36. The well-recognised examples of non-arbitrable disputes are: (i) disputes relating to rights and liabilities which give rise to or arise out of criminal offences; (ii) matrimonial disputes relating to divorce, judicial separation, restitution of conjugal rights, child custody; (iii) guardianship matters; (iv) insolvency and winding-up matters; (v) testamentary matters (grant of probate, letters of administration and succession certificate); and (vi) eviction or tenancy matters governed by special statutes where the tenant enjoys statutory protection against eviction and only the specified courts are conferred jurisdiction to grant eviction or decide the disputes.

24. Keeping in view the law laid down by this Court in aforementioned two decisions and applying the same to the facts of this case, we have no hesitation to hold that both the Courts below were right in dismissing the Appellant's application filed Under Section 8 of the Act and thereby were justified in holding that the civil suit filed by the Respondent was maintainable for grant of reliefs claimed in the plaint despite parties agreeing to get the disputes arising therefrom to be decided by the arbitrator.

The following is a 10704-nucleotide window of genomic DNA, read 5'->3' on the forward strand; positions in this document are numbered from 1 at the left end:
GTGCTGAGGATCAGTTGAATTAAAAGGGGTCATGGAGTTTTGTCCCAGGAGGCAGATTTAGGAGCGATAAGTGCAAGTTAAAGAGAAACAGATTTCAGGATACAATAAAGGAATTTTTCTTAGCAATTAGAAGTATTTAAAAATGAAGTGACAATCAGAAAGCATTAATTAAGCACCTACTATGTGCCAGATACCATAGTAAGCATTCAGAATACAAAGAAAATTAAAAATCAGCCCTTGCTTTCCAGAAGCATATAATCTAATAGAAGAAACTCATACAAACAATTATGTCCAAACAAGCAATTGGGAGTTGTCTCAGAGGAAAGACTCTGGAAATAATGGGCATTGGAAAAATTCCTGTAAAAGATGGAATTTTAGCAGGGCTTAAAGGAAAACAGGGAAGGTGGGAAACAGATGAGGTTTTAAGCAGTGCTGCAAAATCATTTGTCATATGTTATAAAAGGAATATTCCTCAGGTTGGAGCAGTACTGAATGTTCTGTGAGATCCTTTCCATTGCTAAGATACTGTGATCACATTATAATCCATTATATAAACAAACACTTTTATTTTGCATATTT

IN THE SUPREME COURT OF INDIA

Civil Appeal No. 16850 of 2017 (Arising out of S.L.P. (C) No. 27722/2017) and (D. No. 21033/2017)

Decided On: 12.10.2017

Himangni Enterprises  Vs Kamaljeet Singh Ahluwalia

Hon'ble Judges/Coram:
R.K. Agrawal and Abhay Manohar Sapre, JJ.

Citation: AIR 2017 SC 5137
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Whether arbitration proceeding can be initiated after imposition of moratorium as per Insolvency Code?

The mandate of the new Insolvency Code is that the moment an
insolvency petition is admitted, the moratorium that comes into
effect under Section 14(1)(a) expressly interdicts institution or
continuation of pending suits or proceedings against Corporate
Debtors.
6) This being the case, we are surprised that an arbitration
proceeding has been purported to be started after the imposition of
the said moratorium and appeals under Section 37 of the Arbitration
Act are being entertained. Therefore, we set aside the order of